2440 West Broad St., Suite 2 706-548-2188 www.alaferasalon.com

LOCAL INSURED QUALITY Call Chad for a free on site estimate! 478-290-1717 chdbrown19@gmail.com cbgb-landscapes.simplesite.com DECEMBER 1, 2021 | FLAGPOLE.COM


arts & culture


arts & culture

flag football

Go Wild

Chaos Reigns



By Rebecca McCarthy news@flagpole.com

By Cy Brown news@flagpole.com

fter her first book, Ecology of a Cracker Childhood, garnered an American Book Award in 2000, the recognition catapulted Appling County native Janisse Ray onto the national stage as a lyrical environmental writer and helped her create a career of writing, teaching and activism. Ray comes to the UGA School of Environmental Design, in room 130 of the Jackson Street building, at 4:30 p.m. Thursday, Dec. 2 to read from and discuss her eighth book, Wild Spectacle: Seeking Wonders in a World Beyond Humans. It’s her only stop in Athens on a whirlwind book tour, and it promises to be as enjoyable as Ray herself. If John McPhee can compile his various New Yorker pieces into a book, Ray thought, why couldn’t she do the same? So she gathered essays she had already written. In collecting her work, she looked for common threads and themes and settled on the pursuit of wildness. CHRISTOPHER IAN SMITH

The book is divided into three parts: “Meridian,” “Migration” and “Magnitude.” In “Meridian,” Ray takes us to Montana, where she earned an MFA in environmental writing from the University of Montana. She ventures into the Bob Marshall Wilderness; to Wild Horse Island in Flathead Lake; into the Yaak, an area in the extreme Northwest corner of Montana, where her friend and fellow writer Rick Bass has lived and fought for wilderness for decades; and to an isolated cabin in Helena National Forest. Having lived in Montana and trekked into the Bob Marshall, I found her story about encountering a herd of elk there during a rainstorm—the animals didn’t smell or really see Ray and her husband—both mystical and moving.


She writes: “Looking back, I remember those moments as hypnosis. I was under the spell of wilderness and under the power spell of the elk. If the cow had asked me to go with her, I would have. For this one fleeting interlude, I belonged to her world.” I won’t talk about the other Montana stories Ray shares, but trust me, after reading them, you’ll want to visit, as I do most every day. Please refrain from doing so. Confine your Montana visits to Internet searches—the state is being loved to death. In the “Migration” section, we accompany Ray to the Nicoya Peninsula in western Costa Rica; to the avian and aquatic life of Belize; to the desert Southwest; to Michoacán in southern Mexico to see monarch butterflies; and to a dinner party with friends in Sitka, AK, where almost everything served is locally sourced. The people Ray introduces us to are as memorable as the environment she shows us. I really wish I could have been on these trips with her, but in reading her account, you can almost feel you were. The last section, “Magnitude,” has several stories from the South, close to Ray’s home in Tatnall County, about 50 miles west of Savannah. We see her paddling a kayak through Okefenokee and towing behind her a sick child in another kayak. “Okefenokee Swamp is a large bog, a depression, a peat-maker, a mosaic of peat batteries—a saucer, not a cup. There is very little solid ground, only floating sod. The sphagnum that defines the bog is so thick it appears weight-bearing, but when you step onto it, you sink.” On the Appalachian Trail near Springer Mountain, darkness overtakes her, unprepared, and she removes her shoes to feel the trail on the earth. She muses about darkness, writing, “I have found out that what we miss, in our love for daylight and things of day, is a nocturnal natural history of fabulous proportion, Spring and fall, birds fill the night sky, mostly unseen. High in the universe yellow-billed cuckoos migrate, their bodies silhouetted against harvest moons.” No matter where she travels, Ray finds wildness. Or maybe she travels to places renowned for wildness. In Crystal Springs, FL, we meet manatees. In an Oxford, MS cemetery, Ray goes spider hunting with two women who love all varieties of arachnids. “My favorite parts of nature writing are moments of reflection, when I get to philosophize a little and think ‘Why did it happen?’” Ray says. “I feel really grateful that I get to answer that question, ‘What does it mean?’ For me, that’s the best part of being a writer.” f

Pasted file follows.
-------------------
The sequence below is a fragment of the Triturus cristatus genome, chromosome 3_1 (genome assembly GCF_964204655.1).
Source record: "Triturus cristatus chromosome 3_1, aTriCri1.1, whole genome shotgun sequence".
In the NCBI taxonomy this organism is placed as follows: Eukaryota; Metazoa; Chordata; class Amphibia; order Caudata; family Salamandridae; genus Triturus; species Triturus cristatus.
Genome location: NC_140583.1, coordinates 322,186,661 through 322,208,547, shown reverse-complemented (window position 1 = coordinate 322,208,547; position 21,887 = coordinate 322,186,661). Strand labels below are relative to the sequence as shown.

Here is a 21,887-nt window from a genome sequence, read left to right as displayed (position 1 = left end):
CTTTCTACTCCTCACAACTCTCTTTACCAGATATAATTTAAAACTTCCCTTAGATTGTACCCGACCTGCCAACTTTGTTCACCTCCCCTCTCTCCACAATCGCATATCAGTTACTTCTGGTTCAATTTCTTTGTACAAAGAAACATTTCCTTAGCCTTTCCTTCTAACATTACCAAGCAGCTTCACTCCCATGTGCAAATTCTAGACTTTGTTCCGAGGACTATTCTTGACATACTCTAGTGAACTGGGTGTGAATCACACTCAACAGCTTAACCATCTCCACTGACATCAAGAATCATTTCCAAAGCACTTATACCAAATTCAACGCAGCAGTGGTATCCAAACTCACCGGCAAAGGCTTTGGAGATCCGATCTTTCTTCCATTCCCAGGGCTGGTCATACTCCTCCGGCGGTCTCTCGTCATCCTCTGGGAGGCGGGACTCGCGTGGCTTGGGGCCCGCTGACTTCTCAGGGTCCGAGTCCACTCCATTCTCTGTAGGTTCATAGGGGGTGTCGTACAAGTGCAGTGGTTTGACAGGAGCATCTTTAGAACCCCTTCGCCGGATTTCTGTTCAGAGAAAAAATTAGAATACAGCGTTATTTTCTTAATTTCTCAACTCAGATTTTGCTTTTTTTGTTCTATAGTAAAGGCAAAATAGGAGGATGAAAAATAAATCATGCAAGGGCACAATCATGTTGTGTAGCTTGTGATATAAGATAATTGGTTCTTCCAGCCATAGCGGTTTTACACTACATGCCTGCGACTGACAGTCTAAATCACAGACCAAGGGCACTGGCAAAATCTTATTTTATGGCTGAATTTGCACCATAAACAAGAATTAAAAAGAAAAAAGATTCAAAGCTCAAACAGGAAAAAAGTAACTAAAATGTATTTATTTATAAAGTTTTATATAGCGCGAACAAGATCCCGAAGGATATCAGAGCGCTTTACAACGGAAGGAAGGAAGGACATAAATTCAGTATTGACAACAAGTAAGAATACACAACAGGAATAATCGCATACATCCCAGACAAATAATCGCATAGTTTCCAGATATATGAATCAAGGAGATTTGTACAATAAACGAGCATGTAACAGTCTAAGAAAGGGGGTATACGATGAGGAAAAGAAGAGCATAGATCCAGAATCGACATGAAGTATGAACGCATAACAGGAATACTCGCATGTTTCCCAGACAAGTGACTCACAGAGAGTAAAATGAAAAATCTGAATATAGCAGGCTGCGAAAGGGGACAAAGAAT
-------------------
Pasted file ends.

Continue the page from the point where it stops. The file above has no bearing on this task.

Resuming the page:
In the final week of the 2021 regular season, the gods of the sport saw fit to bless us with great rivalry game after great rivalry game, many of which had College Football Playoff implications. To start off the day, Michigan pulled the old switcheroo on Ohio State. The Wolverines defeated the Buckeyes for the first time since 2011, eliminating OSU from playoff contention and catapulting themselves into that spot. Then Auburn took Alabama the distance in the Iron Bowl. The Tide needed a 97-yard drive and four overtimes to overcome the Tigers. Finally, Bedlam lived up to the name as Oklahoma State beat Oklahoma to keep the Pokes in the playoff hunt.

accomplishments in the regular season stand above and beyond every other team. Which isn’t to say there isn’t a whole lot to play for. Of course, there is the prize of being crowned SEC champs for the 14th time in program history. But there is also the more tangible reward of slaying Nick Saban and his Crimson Dragon once and for all, likely keeping them out of the playoff in the process. I’m going to say something that is incontrovertibly true but is still difficult to get out because of the deep psychological scarring that has been inflicted on me by the Alabama Crimson Tide: Georgia should win this game. I won’t say Georgia will win this game. But Georgia should win this game. TONY WALSH